Early Combined Immunosuppression may be Effective and Safe in Older Patients With Crohn's Disease

Post Hoc Analysis of REACT

Siddharth Singh; Larry W. Stitt; Guangyong Zou; Reena Khanna; Parambir S. Dulai; William J. Sandborn; Brian G. Feagan; Vipul Jairath


Aliment Pharmacol Ther. 2019;49(9):1188-119. 

In This Article

Materials and Methods

Data Source

In the REACT trial, between March 2010 and October 2013, 41 community gastroenterology practices from Belgium and Canada were randomly assigned to either early combined immunosuppression (n = 22) or conventional management (n = 19).[13] These practices enrolled up to 60 consecutive adult patients with Crohn's disease, regardless of baseline disease activity or medication exposure, who had been seen within the previous 12 months or who attended the clinic during the study period. A computer-generated minimisation procedure balanced the treatment effects of country and practice size (≤100 Crohn's disease patients treated annually) between the intervention groups. Because of the complex multidrug algorithm that was evaluated, masking of participants, providers or assessors to group assignment was not possible. To minimise the risk of bias related to the open-label nature of the trial, the outcome measures were objective and, to avoid the potential for treatment contamination, individual practices were unaware of the assignment of other practices.[14] The original trial was approved by the Canadian Shield Research Ethics Board, and institutional consent was obtained in Belgium. All participants provided written informed consent.

The original trial was designed to evaluate the impact of a strategy of algorithmic early combined immunosuppression approach vs conventional management in achieving corticosteroid-free clinical remission and risk of composite major adverse outcomes including time to Crohn's disease-related surgery, hospitalisation or Crohn's disease-related complications, over 24 months. The key findings of the trial were: (a) there was no significant difference in the rate of steroid-free clinical remission in the two groups (early combined immunosuppression vs conventional management: 66% vs 62%) at 12 months, which was the primary outcome of the study; (b) the time to occurrence of Crohn's disease-related surgery and serious Crohn's disease-related complications (abscess, fistula, stricture, serious worsening of disease activity or extra-intestinal manifestations) were significantly less in practices randomised to early combined immunosuppression (hazard ratio [HR], 95% CI: 0.69 (0.50-0.97) and 0.73 (0.61-0.87) respectively); and (c) there was no difference in serious drug-related adverse events including infections between the two groups (0.9% vs 1.1%).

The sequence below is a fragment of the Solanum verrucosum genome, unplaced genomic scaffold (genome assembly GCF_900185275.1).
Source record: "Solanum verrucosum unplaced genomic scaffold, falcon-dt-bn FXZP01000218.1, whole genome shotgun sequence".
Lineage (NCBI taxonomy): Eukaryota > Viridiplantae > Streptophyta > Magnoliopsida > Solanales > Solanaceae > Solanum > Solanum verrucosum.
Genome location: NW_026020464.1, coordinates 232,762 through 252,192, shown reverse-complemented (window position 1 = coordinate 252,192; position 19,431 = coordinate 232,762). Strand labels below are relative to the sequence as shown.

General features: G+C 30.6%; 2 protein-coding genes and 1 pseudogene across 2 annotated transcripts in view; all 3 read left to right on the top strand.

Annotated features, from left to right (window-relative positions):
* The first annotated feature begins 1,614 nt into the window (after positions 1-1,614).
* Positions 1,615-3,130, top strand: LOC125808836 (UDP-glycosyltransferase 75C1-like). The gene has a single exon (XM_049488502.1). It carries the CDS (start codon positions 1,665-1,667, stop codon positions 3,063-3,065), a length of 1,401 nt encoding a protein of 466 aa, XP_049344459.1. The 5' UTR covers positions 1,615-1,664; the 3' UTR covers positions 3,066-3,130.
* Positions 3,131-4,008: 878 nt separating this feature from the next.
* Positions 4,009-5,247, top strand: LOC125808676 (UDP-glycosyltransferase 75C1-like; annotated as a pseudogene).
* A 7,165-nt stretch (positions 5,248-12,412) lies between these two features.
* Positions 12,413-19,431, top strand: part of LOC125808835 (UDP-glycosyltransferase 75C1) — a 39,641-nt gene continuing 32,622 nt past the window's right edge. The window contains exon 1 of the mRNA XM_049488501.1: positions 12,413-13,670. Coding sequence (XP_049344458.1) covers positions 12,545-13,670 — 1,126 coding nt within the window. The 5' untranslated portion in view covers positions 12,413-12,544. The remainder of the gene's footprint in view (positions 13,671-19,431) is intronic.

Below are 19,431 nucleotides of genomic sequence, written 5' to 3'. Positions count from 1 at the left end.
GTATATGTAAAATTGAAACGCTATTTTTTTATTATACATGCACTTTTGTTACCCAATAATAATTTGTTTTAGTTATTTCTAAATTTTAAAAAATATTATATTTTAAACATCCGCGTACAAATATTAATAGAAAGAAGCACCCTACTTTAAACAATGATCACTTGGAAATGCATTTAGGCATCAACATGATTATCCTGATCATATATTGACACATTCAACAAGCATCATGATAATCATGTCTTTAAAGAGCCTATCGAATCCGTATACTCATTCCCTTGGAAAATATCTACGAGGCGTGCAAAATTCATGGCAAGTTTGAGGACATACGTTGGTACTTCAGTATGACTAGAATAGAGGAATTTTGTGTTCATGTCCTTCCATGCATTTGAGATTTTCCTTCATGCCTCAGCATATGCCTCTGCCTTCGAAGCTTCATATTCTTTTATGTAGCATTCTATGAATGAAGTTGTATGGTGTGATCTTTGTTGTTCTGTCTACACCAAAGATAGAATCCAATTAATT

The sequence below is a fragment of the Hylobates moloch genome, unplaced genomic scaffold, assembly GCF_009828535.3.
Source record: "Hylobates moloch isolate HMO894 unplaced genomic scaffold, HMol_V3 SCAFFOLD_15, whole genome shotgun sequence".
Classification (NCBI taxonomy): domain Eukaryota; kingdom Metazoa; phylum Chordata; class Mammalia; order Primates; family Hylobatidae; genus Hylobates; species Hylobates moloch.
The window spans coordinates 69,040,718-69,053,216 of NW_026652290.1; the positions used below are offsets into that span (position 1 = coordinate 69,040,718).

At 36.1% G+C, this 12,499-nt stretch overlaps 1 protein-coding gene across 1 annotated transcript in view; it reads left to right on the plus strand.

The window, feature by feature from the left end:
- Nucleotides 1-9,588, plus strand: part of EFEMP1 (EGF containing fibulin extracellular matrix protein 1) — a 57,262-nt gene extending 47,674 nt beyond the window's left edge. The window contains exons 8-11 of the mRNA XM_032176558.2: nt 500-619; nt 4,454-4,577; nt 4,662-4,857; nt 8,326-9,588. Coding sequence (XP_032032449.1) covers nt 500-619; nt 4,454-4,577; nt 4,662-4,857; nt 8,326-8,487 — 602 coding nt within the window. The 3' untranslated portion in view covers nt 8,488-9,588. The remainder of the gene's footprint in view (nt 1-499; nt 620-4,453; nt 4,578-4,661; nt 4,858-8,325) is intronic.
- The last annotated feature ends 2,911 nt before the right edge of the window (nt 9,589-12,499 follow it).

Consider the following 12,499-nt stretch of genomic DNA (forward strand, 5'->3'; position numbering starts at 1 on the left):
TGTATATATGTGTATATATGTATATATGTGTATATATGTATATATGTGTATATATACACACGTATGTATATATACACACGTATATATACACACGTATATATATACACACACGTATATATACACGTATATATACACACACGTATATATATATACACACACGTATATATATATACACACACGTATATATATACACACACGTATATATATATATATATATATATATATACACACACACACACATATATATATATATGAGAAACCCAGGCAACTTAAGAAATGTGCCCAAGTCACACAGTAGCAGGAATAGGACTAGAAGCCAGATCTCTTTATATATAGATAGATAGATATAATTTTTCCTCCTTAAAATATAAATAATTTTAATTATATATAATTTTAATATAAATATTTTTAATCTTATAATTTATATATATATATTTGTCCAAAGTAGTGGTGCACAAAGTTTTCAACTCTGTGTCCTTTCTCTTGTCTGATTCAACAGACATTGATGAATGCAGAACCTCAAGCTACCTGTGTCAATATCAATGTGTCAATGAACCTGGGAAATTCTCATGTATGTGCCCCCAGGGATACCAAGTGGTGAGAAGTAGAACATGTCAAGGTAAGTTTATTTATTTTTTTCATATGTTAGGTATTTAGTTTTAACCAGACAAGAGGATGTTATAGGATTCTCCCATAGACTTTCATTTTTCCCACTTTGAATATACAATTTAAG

For this post hoc analysis, patients were classified as younger (<60 years) or older (≥60 years, population of interest) based on age at the time of enrolment into the trial.

Intervention vs Comparator

In the early combined immunosuppression treatment strategy arm, specific education on the treatment algorithm was provided to the practices (Figure 1). In these practices, patients with failure to achieve clinical remission (defined as Harvey Bradshaw Index score ≤4) after initiation of corticosteroids (4 weeks in Canada, 12 weeks in Belgium) received combination therapy with a tumour necrosis factor-α (TNFα) antagonist and anti-metabolite (thiopurines or methotrexate). Disease activity was reassessed at 12-week intervals, and patients with persistently active disease (Harvey Bradshaw Index score >6) were sequentially escalated in a stepwise algorithm (escalation of TNFα antagonist, switching anti-metabolite, switching TNFα antagonist and finally surgery) until clinical remission was achieved.